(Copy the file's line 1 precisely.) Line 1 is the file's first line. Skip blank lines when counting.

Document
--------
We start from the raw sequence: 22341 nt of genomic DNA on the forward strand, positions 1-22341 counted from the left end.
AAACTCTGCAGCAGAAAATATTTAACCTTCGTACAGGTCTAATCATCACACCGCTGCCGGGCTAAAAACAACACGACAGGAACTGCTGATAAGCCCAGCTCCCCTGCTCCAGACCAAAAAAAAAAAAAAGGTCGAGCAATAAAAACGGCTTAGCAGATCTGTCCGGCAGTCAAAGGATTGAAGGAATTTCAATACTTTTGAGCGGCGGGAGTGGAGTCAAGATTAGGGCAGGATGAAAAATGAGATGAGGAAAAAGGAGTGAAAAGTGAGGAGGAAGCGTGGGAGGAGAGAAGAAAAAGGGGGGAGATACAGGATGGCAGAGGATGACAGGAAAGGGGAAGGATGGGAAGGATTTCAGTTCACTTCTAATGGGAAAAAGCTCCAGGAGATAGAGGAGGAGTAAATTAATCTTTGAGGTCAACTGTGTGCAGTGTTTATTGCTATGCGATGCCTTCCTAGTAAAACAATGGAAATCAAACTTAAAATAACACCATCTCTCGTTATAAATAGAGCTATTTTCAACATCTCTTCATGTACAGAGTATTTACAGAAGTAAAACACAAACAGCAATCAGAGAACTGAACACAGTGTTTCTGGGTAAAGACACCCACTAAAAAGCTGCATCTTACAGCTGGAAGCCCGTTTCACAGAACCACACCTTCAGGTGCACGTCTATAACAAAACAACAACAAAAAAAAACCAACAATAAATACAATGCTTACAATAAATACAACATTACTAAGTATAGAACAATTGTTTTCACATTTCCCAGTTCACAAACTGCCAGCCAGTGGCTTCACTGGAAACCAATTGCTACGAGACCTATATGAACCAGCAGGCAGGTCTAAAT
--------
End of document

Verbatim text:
We start from the raw sequence: 22341 nt of genomic DNA on the forward strand, positions 1-22341 counted from the left end.